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Avetta, Browz to Merge: History and the Growth of Community-Oriented, Network Models (Part 2) [PRO]

Industry insiders might argue that the growth of Avetta, Browz, ISNetworld and other industry supplier compliance and credentialing solutions like VendorMate (now part of GHX), GRMS and Hellios should never have been allowed to reach escape velocity owing to the first mover advantage that Achilles had on this market overall. But playing armchair supplier credentialing, pre-validation and certification vendor quarterback is nowhere near as useful an exercise as explaining the history of this market and how it became the largest procurement solutions sector that most buyers know little if anything about — yet is of critical strategic (and growing) importance.

So join us as we provide a history lesson about how this market came about and the value levers it created for buyers and suppliers. This investigation includes exploring how the sector in which Avetta competes can serve as a complement to other supplier management and risk management areas too (which we’ll tackle in more detail in the next research brief in this series).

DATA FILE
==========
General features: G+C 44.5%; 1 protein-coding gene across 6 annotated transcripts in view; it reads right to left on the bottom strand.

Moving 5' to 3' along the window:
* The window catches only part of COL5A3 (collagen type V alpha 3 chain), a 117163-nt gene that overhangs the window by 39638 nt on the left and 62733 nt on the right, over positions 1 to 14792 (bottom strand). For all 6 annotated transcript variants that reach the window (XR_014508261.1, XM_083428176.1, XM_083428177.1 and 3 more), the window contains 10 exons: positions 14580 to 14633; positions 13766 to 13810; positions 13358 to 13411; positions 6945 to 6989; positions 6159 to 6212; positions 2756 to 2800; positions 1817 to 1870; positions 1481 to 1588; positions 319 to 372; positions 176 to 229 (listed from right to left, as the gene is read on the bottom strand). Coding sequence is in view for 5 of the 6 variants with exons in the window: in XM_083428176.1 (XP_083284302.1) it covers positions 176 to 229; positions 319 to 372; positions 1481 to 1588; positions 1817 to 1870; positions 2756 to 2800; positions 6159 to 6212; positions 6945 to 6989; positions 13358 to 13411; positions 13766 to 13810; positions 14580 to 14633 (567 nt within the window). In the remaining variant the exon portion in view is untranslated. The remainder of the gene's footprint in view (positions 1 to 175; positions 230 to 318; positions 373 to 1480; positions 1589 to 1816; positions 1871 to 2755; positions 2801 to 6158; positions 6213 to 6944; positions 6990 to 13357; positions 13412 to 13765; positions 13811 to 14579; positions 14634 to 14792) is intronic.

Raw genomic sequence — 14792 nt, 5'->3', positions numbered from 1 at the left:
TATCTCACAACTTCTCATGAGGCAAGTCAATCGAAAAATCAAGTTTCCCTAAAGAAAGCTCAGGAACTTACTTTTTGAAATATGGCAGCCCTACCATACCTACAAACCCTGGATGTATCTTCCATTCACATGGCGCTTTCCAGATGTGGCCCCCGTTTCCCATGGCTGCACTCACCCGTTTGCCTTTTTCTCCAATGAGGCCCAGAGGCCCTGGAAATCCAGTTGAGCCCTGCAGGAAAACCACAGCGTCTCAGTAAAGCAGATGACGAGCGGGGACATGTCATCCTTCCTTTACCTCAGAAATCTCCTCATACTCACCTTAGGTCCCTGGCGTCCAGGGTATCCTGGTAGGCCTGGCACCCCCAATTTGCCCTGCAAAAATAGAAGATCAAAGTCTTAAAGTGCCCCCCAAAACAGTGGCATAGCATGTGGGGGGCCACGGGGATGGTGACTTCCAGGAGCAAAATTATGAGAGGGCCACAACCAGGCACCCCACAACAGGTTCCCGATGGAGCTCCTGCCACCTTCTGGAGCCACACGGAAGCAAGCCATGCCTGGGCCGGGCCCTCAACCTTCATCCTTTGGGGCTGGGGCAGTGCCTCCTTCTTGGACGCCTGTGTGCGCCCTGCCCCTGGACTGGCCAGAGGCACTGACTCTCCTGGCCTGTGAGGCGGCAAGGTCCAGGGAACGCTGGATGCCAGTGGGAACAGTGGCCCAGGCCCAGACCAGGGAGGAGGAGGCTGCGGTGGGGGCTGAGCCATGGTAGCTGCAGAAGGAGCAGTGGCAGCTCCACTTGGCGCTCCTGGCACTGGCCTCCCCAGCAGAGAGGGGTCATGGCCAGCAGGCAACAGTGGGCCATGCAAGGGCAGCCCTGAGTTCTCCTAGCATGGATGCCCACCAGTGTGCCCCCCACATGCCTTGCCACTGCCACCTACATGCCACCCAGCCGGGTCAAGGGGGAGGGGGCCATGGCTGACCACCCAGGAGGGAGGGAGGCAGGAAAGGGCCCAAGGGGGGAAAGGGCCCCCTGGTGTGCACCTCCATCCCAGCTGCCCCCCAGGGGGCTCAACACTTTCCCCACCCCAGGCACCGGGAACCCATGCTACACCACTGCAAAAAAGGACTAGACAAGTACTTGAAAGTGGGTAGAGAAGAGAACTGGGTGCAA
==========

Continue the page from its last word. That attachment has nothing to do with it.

If you’re just coming up on this market and the merger of Browz and Avetta, read the first research brief in this series (Avetta, Browz to Merge: Facts, Solution and Market Overview), which explored the core details and numbers behind the two companies coming together under the Avetta name.

Avetta and Browz to Merge: Facts, Figures, Solution & Market Overview (Part 1)  [PRO]

Avetta announced earlier today that it and Browz are merging. Together under the Avetta name, the two providers of supplier management and supply chain risk management will become one of the clear leaders in perhaps the most “under the radar” procurement solutions market. The general focus of these two providers is on supplier and contractor on-boarding, pre-qualification and virtual auditing in support of vendor compliance, environmental, health and safety, risk management and related initiatives. SaaS-based enablement is a component of what Avetta and Browz do, but the real value they bring is based on the network impact and scale economics focused on supplier/contractor intelligence they provide to buyers and suppliers alike on a many-to-many basis.